His 1987 total of 1,703 yards is also third. Morris saved his best day for last. In the 1988 Hall of Fame Bowl, he scored on runs of 25, 14, and 77 yards on the way to a 236-yard performance.
Morris was selected in the third round of the NFL draft, and spent two seasons with Washington and one with New England.
Chris Perry (2000-2003)
Chris Perry also enjoyed playing in Tampa.
He scored four touchdowns in the final game of his career, as Michigan beat Florida, 38-30 in the 2003 Outback Bowl.
The Bowl victory capped off a fine senior season for Perry who ended the campaign with 1,674 yards. He also won the Big Ten MVP along with the Doak Walker award, given to the nation's top running back.
Perry completed his stay at Michigan with 3,696 yards, sixth on the all-time Michigan list. He was drafted in the first round by the NFL Cincinnati Bengals but had a injury-prone six-year career.
Rob Lytle (1973-1976)
Rob Lytle passed away in his hometown of Fremont, Ohio from a heart attack November 20, 2010. Lytle was a fan favorite who had the right combination of size and speed.
His fine senior season capped off a Michigan career where he accumulated 3,317 yards, seventh all-time for a Wolverine.
Lytle, who ran for 1,469 (7th) yards, did it with a 6.65 per-carry average (4th).
The 6'1', 200-pounder played seven seasons for the Denver Broncos. rushing for 1,451 yards and 12 touchdowns. He also caught 61 passes for 562 yards and two scores.
Michael Hart (2004-2007)
Michael Hart will be best known for his post-game "little-brother" comment after the 28-24 win over Michigan State in 2007.
The Spartans have since won three straight in the series
Michigan State pretends the comment helped fuel their fire, but one thing's for sure, Hart ran all over the Spartans.
In four games against the Green and White, Hart ran for 225, 222, 125 and 112 yards (all Michigan wins).
Hart, who currently holds Michigan career records for most rushing attempts (1,105) and most yards (5,040), is currently on the Indianapolis Colts' roster.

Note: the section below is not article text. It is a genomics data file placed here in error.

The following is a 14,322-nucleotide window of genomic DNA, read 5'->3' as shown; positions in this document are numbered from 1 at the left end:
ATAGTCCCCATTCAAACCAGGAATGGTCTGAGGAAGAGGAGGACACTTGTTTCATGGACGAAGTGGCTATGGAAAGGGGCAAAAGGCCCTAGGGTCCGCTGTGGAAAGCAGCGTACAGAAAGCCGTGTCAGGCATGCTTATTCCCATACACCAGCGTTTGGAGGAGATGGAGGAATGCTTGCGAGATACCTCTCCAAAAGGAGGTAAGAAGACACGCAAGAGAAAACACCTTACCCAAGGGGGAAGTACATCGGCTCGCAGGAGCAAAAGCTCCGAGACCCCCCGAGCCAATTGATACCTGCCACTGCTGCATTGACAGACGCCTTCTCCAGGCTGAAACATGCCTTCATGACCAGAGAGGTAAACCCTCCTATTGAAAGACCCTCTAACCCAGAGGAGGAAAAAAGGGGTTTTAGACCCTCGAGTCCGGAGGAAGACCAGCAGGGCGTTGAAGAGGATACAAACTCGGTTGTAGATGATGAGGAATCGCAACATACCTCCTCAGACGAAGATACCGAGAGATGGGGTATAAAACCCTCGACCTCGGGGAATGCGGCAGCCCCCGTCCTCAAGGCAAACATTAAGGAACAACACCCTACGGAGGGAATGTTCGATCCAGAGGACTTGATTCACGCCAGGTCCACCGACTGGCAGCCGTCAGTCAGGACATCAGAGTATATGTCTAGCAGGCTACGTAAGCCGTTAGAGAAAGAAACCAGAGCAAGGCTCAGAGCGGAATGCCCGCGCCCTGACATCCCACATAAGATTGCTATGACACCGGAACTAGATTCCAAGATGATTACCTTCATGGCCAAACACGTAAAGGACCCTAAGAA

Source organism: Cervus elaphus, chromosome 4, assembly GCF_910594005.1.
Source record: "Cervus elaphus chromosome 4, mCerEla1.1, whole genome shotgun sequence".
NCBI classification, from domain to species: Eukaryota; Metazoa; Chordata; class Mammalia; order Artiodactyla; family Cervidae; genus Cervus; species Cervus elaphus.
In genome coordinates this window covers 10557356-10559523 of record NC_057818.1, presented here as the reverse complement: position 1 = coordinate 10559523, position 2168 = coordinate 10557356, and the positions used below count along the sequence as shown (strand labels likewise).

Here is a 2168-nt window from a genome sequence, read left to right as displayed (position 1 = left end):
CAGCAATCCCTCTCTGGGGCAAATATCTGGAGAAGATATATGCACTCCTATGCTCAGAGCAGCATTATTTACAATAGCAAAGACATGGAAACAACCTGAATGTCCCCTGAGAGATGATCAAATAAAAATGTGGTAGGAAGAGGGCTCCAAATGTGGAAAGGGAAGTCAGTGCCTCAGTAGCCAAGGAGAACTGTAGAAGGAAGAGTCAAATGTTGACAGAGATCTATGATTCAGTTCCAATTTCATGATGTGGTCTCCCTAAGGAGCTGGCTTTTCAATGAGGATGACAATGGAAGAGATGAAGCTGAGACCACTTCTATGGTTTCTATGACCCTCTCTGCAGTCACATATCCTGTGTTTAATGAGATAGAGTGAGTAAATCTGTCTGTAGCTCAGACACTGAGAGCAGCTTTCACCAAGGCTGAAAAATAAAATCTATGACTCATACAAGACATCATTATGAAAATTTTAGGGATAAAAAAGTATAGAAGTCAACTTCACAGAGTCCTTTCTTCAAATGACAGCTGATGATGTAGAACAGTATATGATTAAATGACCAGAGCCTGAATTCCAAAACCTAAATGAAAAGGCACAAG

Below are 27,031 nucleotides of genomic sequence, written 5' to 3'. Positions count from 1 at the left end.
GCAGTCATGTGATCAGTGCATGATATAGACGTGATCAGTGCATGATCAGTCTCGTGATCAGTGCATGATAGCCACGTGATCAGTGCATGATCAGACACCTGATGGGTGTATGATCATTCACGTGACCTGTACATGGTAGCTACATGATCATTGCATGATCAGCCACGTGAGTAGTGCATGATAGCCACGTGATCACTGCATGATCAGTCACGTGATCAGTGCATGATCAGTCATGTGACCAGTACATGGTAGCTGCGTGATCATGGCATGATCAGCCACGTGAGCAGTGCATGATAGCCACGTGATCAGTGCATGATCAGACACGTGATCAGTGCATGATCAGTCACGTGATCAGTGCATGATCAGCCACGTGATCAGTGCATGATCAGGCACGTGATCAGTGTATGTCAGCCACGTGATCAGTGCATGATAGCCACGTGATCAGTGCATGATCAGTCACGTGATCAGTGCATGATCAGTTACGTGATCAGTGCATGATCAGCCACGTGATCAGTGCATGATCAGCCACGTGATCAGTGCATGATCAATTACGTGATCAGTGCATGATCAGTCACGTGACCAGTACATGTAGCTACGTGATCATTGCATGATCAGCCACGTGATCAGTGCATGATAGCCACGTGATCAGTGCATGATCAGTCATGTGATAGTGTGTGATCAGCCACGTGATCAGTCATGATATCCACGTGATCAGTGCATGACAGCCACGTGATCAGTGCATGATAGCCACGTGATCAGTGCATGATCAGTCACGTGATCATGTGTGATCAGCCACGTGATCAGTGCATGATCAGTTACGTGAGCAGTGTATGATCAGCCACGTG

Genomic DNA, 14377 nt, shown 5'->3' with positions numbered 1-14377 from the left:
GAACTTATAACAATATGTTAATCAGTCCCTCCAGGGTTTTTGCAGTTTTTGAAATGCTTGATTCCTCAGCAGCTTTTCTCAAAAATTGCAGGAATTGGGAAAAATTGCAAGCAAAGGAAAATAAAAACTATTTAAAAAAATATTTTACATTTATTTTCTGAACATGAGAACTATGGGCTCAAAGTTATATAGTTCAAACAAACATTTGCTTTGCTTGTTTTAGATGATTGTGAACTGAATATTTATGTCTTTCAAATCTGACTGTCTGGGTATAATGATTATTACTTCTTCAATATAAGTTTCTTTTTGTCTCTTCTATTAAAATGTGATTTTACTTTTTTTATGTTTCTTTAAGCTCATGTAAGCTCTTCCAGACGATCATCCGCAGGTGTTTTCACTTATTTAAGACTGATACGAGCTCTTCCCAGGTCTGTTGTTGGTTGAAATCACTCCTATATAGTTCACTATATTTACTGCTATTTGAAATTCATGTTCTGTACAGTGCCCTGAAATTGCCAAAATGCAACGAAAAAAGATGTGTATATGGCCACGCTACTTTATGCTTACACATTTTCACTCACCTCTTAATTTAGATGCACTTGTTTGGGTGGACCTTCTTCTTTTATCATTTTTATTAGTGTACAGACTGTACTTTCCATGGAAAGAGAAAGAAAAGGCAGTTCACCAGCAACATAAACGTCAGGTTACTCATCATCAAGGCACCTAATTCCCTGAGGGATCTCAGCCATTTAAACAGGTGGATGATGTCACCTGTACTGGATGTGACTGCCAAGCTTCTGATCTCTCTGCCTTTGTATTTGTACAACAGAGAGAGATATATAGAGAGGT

Ron Johnson (1966-1968)
It rarely comes up for debate, but how long will Ron Johnson hold Michigan's single game rushing record?
His 347-yard performance came on a wet, nasty day during a victory over Wisconsin in 1968. (Of course, Joe Dimaggio's 56-game major league hitting streak was set in 1941).
The running back finished the 1968 season with 1,391 yards and his three-year career with 2,440.
Johnson, who graduated from Michigan's Ross School of Business, had a pair of 1,000-yard seasons with the New York Football Giants.
Billy Taylor (1969-1971)
Billy Taylor was just one of many heroes in the 24-12 upset over Ohio State in 1969. Taylor picked up 84 tough yards as the Wolverines spoiled the Buckeyes season.
Just the week before, "B.T." put on quite a show against Iowa. He ran for 225 yards and two touchdowns as Michigan took care of the Hawkeyes, 51-6.
Taylor finished with 14 100-yard games in his career, and finished with 3072 rushing yards, eighth on Michigan's all time list.
Professionally, Taylor played a partial season with the CFL Calgary Stampeders.
Butch Woolfolk (1978-1981)
Like Tyrone Wheatley, Butch Woolfolk was also a track star for Michigan, He still holds the Michigan record for the outdoor 200-meters at 20.59.
Woolfolk was just another in the long list of Michigan tailbacks with both speed and power. He accumulated 16 100-yard games in his career, and rushed 29 TDs. His 3,850 yards is fifth all-time for Michigan.
In an unusual occurrence, Woolfolk was named MVP in two Bowl Games the same calendar year. First, Woolfolk gained 187 yards in Michigan's 23-6 win over Washington in the Rose Bowl (Jan. 1, 1981).
Then, Woolfolk gained 193 yards in Michigan's 33-14 win over UCLA at the Bluebonnet Bowl (Dec. 31, 1981).
Woolfolk played seven years in the NFL, rushing for 1923 yards, and catching 187 passes.